DoLoading(tn, xsn);
            }
            else if (nodeType == NodeType.Option)
            {
                string optionDisplayName = GetXmlNodeDisplayName(xsn);
                TreeNode tn = null;
                if (treeviewNode is TreeView)
                {
                    tn = ((TreeView)treeviewNode).Nodes.Add(optionDisplayName);
                    tn.Tag = string.Format("/option[@name='{0}']",
                        ((XmlElement)xsn).GetAttribute("name"));
                }
                else
                {
                    tn = ((TreeNode)treeviewNode).Nodes.Add(optionDisplayName);
                    tn.Tag = tn.Parent.Tag + string.Format("/option[@name='{0}']",
                        ((XmlElement)xsn).GetAttribute("name"));
                }
                XmlNodeList values = xsn.ChildNodes;
                string selectedValueName = null;
                foreach (XmlNode v in values)
                {
                    string valueDisplayName = GetXmlNodeDisplayName(v);
                    TreeNode vtn = tn.Nodes.Add(valueDisplayName);
                    vtn.Tag = tn.Tag + string.Format("/value[@name='{0}']",
                        ((XmlElement)v).GetAttribute("name"));
                    if (((XmlElement)v).GetAttribute("selected") == "true")
                    {
                        vtn.BackColor = selectedValueBackColor;
                        selectedValueName = valueDisplayName;
                    }
                }
                tn.Text += optionValueSeparator + selectedValueName;
            }
        }
    }

    private static string GetXmlNodeDisplayName(XmlNode node)
    {
        string dName = ((XmlElement)node).GetAttribute("displayName");
        if (string.IsNullOrEmpty(dName))
            dName = ((XmlElement)node).GetAttribute("name");
        return dName;
    }

    //if tn is a value node, update tn.Parent display and corresponding xml value node selection
    public static void ChangeValue(TreeNode tn)
    {
        if (IsValueNode(tn))
        {
            //update tn.Parent display
            string parentDisplayName = Regex.Split(tn.Parent.Text, optionValueSeparator)[0];
            tn.Parent.Text = parentDisplayName + optionValueSeparator + tn.Text;
            tn.BackColor = selectedValueBackColor;
            TreeNodeCollection valueNodes = tn.Parent.Nodes;
            foreach (TreeNode vn in valueNodes)
            {
                vn.BackColor = (vn == tn) ? selectedValueBackColor : Color.Empty;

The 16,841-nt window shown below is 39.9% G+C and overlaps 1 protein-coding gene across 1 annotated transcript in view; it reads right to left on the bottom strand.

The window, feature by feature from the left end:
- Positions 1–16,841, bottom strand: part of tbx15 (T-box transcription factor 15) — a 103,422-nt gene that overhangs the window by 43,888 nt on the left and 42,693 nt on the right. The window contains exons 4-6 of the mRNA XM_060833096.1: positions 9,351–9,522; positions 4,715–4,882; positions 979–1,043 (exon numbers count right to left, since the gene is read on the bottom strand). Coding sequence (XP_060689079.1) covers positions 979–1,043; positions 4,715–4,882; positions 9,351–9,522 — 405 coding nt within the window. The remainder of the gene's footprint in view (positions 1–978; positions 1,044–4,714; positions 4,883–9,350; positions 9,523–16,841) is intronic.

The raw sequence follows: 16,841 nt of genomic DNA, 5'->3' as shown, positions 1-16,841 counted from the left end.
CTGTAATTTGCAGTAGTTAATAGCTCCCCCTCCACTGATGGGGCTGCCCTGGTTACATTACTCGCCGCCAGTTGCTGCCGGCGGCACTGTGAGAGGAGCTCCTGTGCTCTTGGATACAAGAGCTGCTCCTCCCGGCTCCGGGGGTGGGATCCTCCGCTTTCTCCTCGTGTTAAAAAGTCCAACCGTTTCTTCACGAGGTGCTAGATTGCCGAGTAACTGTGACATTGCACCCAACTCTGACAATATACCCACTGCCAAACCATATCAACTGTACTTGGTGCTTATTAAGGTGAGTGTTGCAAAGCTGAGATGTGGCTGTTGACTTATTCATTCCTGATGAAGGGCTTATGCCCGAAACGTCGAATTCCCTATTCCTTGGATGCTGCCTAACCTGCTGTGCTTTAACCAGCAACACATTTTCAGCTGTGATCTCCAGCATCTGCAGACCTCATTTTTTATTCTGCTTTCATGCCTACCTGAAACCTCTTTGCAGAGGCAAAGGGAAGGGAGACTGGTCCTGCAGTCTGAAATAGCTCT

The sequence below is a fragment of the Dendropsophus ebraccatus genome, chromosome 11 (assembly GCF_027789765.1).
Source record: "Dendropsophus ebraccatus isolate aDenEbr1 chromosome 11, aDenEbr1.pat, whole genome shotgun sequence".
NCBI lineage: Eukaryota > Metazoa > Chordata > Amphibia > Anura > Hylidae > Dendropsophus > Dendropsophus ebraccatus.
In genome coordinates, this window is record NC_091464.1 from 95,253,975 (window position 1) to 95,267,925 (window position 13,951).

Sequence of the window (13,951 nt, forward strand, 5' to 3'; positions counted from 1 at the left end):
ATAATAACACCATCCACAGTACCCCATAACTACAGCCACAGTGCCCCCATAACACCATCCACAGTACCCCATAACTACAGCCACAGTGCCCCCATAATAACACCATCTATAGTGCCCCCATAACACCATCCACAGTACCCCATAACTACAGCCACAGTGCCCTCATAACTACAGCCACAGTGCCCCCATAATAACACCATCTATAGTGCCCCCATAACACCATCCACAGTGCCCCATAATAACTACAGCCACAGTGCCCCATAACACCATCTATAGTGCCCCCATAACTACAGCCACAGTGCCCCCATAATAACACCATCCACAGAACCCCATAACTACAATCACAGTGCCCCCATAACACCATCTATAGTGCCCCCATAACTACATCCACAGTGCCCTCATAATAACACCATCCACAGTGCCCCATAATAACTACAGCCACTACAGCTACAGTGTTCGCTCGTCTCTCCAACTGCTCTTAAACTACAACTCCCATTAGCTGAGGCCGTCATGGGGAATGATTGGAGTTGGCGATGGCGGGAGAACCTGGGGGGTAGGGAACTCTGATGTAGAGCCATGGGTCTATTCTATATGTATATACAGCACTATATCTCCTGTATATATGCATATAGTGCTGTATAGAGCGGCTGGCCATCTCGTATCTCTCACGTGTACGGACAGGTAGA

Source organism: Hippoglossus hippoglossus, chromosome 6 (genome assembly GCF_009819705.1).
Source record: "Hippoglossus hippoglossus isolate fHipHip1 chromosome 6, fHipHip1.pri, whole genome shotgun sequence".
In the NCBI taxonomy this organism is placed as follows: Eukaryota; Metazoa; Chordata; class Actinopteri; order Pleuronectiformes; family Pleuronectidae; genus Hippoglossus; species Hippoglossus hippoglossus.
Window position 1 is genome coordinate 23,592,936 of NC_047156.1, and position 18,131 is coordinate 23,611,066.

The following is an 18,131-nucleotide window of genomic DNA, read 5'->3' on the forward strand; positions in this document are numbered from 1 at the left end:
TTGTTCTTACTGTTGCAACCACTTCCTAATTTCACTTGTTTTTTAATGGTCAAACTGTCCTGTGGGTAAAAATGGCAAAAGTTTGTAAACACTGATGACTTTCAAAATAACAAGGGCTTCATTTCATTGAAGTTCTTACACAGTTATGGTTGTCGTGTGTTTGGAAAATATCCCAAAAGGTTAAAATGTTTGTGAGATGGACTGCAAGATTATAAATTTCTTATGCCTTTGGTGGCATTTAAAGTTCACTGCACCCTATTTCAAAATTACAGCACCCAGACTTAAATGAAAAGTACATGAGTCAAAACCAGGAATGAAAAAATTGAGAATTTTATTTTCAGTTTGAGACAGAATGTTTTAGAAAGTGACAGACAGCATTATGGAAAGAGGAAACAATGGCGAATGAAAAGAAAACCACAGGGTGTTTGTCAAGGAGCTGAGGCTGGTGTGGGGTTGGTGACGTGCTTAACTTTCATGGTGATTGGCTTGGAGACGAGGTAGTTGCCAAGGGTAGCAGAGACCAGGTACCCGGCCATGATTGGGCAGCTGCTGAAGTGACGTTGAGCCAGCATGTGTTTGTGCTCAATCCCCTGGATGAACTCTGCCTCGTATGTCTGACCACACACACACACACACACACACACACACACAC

}

            //update xml value node selection
            XmlNode option = xdoc.DocumentElement.
                SelectSingleNode("/options" + tn.Tag).ParentNode;
            XmlNodeList values = option.ChildNodes;
            foreach (XmlNode v in values)
                ((XmlElement)v).SetAttribute("selected", "false");
            ((XmlElement)xdoc.DocumentElement.SelectSingleNode("/options" + tn.Tag)).
                SetAttribute("selected", "true");

            isChanged = true;
        }
    }

    //If the XPath stored in tn.Tag ends with a value tag, then tn is a value treenode
    public static bool IsValueNode(TreeNode tn)
    {
        string path = (string)tn.Tag;
        string[] parts = path.Split("/".ToCharArray());
        return (parts[parts.Length - 1].StartsWith("value"));
    }

    //optionXPath is the XPath to the option whose value (name attribute) is to be retrieved.
    //The root /options can be omitted. 
    public static string GetOptionValue(string optionXPath)
    {
        if (!optionXPath.StartsWith("/options"))
            optionXPath = "/options" + optionXPath;
        XmlNode option = xdoc.DocumentElement.SelectSingleNode(optionXPath);
        if (option != null)
        {
            XmlNodeList values = option.ChildNodes;
            foreach (XmlNode v in values)
            {
                if (((XmlElement)v).GetAttribute("selected") == "true")
                    return ((XmlElement)v).GetAttribute("name");
            }
        }
        return null;
    }

    private static NodeType GetXmlNodeType(XmlNode node)
    {
        switch (node.Name)
        {
            case "options":
                return NodeType.Root;
            case "group":
                return NodeType.Group;
            case "option":
                return NodeType.Option;
            case "value":
                return NodeType.Value;
            default:
                throw new ApplicationException("Unknow Xml node type.");
        }
    }

    private enum NodeType
    {
        Root,
        Group,
        Option,
        Value
    }
}

Some highlights about the code:

First of all we need to make the XML file, Options.xml, an embedded resource by setting its Building Action property to Embedded Resource in Visual Studio. As indicated in the static constructor of our OptionsManager class, at the very first time the application starts, the XML file is loaded to memory from the embedded resource via the LoadDefault method and saved to the location where our application executable resides. In subsequent times, since the XML file already exists in our application root, we simply load it from there.